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In the early of 1990s, environmental accounting has been rapidly introduced and used as an effective tool for environmental management. Leading global companies, especially in Europe, North America and Japan, have applied environmental accounting in order to enhance their eco-efficiency and resources productivity. Recently, the increase external pressure from internal and external stakeholders such as employees, financial institutions, socially responsible investors, government, and local communities have made companies take interest in environmental accounting.
The types and intensities of environmental pressures can vary widely from country to country and among different business sectors. However, that it is forcing many organizations to look for new, creative and cost-efficient ways to manage and minimize environmental impacts. The concept of "pressures on the environment" is taken from the Driving force-Pressure-State-Impact-Response model (DPSIR):
Basic sectorial trends, e.g. in energy generation, transport, industry, agricultue, tourism
Observable changes of the environment,
e.g. rising global temperatures
Effects of a changed environment, e.g. decrease in agricultural production, hurricanes, floods
Response of society to solve the problem,
e.g. research on solar energy, energy taxes
Human activities directly affecting the environment. e.g. carbone dioxide or methane emissions
DPSIR model has been adopted as the most appropriate way to structure environmental information by most Member States of the
European Union and by international organizations dealing with environmental information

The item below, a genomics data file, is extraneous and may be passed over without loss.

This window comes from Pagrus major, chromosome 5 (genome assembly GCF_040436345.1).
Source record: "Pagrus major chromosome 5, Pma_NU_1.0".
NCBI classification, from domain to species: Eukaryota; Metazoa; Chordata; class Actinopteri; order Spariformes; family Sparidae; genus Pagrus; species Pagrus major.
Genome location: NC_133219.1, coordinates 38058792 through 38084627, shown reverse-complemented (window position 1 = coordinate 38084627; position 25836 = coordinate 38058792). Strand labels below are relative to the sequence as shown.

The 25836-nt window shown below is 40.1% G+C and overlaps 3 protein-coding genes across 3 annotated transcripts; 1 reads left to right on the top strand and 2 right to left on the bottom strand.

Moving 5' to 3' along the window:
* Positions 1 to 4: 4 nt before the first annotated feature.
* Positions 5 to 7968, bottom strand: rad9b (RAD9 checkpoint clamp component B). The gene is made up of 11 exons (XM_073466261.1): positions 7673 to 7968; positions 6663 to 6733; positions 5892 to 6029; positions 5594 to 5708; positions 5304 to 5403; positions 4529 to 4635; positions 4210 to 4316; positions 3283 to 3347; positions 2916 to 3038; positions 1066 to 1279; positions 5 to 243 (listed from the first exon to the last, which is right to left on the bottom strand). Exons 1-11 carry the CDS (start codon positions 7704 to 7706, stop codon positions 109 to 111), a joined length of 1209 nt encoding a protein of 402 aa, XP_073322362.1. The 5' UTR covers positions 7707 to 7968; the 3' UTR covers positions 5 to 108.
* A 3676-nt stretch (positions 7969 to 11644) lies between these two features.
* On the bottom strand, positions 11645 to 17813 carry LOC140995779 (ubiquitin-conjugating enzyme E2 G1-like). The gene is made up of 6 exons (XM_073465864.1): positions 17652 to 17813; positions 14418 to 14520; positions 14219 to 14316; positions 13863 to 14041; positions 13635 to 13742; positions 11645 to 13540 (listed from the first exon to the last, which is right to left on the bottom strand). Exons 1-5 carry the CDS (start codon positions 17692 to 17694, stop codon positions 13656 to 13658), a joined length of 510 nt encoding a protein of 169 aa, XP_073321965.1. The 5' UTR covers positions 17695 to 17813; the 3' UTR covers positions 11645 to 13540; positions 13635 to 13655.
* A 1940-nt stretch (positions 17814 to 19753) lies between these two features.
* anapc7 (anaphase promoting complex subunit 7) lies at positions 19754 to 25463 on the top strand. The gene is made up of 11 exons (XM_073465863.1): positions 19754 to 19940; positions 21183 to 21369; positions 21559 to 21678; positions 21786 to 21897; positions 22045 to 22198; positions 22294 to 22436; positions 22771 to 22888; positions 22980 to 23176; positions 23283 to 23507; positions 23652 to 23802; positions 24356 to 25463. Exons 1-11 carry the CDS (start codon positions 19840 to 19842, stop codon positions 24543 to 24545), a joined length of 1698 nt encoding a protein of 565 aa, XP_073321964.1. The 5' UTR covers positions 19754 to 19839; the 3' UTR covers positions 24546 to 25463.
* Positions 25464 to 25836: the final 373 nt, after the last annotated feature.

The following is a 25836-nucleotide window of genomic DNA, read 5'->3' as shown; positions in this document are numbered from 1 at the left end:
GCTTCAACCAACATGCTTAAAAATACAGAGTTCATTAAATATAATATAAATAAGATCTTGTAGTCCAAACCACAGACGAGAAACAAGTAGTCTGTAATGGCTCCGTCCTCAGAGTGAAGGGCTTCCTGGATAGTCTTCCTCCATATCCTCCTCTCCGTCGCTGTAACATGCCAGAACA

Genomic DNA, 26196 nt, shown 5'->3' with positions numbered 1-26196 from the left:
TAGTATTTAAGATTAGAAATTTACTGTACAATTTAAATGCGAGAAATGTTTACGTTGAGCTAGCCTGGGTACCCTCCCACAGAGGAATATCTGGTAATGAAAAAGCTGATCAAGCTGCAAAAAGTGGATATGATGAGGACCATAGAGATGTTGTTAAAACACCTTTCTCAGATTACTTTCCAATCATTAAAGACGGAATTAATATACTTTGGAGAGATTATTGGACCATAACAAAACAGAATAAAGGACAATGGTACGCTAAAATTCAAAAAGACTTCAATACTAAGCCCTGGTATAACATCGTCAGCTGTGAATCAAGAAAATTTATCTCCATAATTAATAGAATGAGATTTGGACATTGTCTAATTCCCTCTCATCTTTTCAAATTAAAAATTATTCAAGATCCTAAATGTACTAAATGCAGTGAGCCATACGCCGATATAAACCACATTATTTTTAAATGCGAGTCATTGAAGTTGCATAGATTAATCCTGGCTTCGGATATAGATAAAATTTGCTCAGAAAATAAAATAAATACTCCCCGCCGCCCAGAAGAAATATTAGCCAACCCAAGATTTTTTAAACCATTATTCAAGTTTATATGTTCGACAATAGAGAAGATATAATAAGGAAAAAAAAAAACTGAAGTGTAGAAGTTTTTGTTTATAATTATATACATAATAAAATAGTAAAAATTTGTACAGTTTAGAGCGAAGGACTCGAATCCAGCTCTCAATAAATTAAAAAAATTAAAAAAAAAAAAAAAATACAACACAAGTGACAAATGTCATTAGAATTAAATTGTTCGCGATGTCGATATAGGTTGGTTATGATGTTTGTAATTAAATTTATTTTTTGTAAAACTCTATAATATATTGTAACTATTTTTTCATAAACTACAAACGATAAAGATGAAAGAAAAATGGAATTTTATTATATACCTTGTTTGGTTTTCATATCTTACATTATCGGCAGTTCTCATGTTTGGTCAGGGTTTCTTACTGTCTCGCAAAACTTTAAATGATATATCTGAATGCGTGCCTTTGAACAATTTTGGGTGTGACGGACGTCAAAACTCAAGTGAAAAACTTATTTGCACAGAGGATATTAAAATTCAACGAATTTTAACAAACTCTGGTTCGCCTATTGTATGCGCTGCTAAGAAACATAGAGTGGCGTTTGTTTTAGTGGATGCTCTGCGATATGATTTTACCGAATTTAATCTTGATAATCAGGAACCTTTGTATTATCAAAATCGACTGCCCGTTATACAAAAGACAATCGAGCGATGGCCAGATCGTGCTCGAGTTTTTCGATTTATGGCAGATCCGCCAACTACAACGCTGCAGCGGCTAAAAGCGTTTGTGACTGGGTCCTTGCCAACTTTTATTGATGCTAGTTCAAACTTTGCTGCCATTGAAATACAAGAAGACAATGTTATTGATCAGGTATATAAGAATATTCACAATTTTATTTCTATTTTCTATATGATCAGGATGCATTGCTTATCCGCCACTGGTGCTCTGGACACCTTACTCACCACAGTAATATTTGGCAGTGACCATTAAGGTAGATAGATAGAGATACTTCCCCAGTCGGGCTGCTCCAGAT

Within the DPSIR model, Eurostat focuses on Response, Driving forces and Pressure. Indicators of State and Impact are the domain of the European Environment Agency (EEA). In reality, borderlines are less clearly defined and follow practical considerations, and the EEA has provided many of the data for the current publication.
Thus Eurostat was charged with the development of a consistent and comprehensive system of environmental pressure indicators, to show the important trends for ten policy fields: Air Pollution, Climate Change, Loss of Biodiversity, Marine Environment & Coastal Zones, Ozone Layer Depletion, Resource Depletion, Dispersion of Toxic Substances, Urban Environmental Problems, Waste, Water Pollution & Water Resources.
Some examples of environmental pressure relevant at the international level include:
Supply chain pressures, such as large companies requiring their suppliers to comply with the Environmental Management System (EMS) standard of the International Standardization Organization; For instance, Nokia developed a comprehensive set of global Nokia Supplier Requirements2 (NSR) which stated the expectation from its suppliers. (Nokia,nd)
Disclosure pressures from various stakeholders for companies to publicly report their environmental performance in annual financial accounts and reports or in voluntary corporate environmental performance reports, for example, via the guidelines of the Global Reporting Initiative; In 2005, Toyota makes a strong public commitment to evaluating their environmental impact and has a comprehensive environmental management system, however, the document that guides this system was not made publicly available, so it was not possible to identify whether it met any good practice principles. Stakeholders were not satisfied for the non-disclosure and require Toyota to do so. (2006 Global Accountability )
financing pressures via the worldwide growth of socially responsible investment (SRI) funds, investment rating systems such as the Dow Jones Sustainability Index and investment policy disclosure requirements;